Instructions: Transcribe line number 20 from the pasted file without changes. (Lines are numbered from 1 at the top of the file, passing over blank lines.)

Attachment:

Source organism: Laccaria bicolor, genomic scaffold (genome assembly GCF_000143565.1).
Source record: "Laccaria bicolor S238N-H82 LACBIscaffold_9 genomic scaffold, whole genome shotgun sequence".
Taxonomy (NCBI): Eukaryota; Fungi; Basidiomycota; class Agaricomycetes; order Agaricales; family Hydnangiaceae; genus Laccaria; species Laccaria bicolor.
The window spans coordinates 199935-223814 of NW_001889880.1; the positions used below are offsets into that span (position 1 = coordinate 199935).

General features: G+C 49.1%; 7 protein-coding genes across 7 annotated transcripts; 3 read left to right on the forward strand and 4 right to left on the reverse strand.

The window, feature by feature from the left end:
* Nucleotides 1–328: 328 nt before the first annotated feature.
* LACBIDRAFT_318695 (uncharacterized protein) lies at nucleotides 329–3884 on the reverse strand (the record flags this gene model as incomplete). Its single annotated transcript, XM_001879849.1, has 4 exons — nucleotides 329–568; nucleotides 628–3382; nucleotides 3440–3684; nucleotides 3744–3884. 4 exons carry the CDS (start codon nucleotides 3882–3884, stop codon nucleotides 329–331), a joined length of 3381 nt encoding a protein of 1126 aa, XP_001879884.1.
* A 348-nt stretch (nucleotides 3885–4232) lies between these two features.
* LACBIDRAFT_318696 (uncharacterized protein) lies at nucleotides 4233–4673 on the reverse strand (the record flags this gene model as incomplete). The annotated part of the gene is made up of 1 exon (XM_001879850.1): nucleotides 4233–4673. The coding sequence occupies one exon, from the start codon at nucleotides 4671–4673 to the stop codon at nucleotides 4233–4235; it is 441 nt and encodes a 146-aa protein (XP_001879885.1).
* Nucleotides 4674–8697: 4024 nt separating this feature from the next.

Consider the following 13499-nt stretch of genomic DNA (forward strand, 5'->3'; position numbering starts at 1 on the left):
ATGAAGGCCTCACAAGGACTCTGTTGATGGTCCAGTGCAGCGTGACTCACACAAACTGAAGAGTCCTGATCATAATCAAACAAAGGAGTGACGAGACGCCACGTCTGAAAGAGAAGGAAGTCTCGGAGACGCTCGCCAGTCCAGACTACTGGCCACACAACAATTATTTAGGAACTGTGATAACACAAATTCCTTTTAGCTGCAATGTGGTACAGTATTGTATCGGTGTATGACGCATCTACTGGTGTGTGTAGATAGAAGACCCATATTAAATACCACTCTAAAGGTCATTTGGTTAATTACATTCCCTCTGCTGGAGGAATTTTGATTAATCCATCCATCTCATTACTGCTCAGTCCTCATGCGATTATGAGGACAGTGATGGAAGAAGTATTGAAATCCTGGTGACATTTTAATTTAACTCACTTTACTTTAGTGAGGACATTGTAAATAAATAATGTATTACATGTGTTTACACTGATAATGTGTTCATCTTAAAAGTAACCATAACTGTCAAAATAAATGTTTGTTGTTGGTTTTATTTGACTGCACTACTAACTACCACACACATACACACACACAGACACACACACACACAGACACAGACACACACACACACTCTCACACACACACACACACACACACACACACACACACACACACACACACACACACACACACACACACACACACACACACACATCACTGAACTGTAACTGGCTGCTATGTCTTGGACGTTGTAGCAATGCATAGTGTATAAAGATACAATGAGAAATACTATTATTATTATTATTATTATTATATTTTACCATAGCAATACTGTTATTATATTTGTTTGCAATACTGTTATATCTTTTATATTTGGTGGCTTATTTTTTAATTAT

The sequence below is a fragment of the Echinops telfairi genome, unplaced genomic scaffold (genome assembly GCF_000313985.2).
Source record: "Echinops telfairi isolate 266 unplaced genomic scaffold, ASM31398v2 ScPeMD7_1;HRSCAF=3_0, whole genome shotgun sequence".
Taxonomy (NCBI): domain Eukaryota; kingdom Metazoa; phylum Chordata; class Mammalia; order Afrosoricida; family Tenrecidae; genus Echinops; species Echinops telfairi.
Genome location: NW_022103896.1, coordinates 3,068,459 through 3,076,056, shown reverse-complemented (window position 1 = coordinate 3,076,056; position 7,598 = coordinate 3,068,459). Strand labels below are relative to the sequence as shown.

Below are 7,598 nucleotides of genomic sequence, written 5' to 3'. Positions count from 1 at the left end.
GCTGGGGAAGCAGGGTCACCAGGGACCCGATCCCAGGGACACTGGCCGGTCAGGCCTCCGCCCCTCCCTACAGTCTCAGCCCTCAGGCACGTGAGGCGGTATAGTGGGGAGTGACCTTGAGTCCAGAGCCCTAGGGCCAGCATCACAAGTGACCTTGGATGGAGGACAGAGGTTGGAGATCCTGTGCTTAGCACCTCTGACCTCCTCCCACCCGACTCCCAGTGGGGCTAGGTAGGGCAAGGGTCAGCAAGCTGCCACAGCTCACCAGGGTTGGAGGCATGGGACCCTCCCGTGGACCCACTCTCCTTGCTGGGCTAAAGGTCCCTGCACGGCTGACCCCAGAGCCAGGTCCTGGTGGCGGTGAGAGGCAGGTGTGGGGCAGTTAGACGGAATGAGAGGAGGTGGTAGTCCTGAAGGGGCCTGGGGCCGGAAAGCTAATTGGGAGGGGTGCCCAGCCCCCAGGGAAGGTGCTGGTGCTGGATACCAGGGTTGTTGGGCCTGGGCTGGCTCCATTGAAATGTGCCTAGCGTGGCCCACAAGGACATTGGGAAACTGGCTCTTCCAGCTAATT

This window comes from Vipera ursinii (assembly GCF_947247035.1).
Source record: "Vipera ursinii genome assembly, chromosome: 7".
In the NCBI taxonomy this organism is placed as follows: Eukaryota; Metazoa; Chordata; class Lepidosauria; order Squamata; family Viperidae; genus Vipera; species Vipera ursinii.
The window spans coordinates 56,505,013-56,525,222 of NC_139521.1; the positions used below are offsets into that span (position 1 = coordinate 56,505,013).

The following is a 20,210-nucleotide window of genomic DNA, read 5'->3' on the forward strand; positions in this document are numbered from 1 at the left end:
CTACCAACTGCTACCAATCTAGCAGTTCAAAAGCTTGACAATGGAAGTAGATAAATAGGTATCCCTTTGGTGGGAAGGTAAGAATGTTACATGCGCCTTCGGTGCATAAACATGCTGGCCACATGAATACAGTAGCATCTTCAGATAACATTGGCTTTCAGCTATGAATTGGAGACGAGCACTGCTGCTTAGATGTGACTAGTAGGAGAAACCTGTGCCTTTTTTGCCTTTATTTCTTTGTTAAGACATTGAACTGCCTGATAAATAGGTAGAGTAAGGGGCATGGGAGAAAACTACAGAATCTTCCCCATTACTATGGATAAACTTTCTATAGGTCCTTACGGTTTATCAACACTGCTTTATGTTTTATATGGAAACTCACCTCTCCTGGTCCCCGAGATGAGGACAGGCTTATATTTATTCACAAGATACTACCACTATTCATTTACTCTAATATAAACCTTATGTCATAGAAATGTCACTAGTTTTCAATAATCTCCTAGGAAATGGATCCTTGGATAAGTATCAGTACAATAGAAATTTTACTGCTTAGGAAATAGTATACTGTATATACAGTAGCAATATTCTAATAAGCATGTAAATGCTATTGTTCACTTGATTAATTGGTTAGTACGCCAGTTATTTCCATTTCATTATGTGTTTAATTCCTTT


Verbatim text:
This window comes from Vipera ursinii (assembly GCF_947247035.1).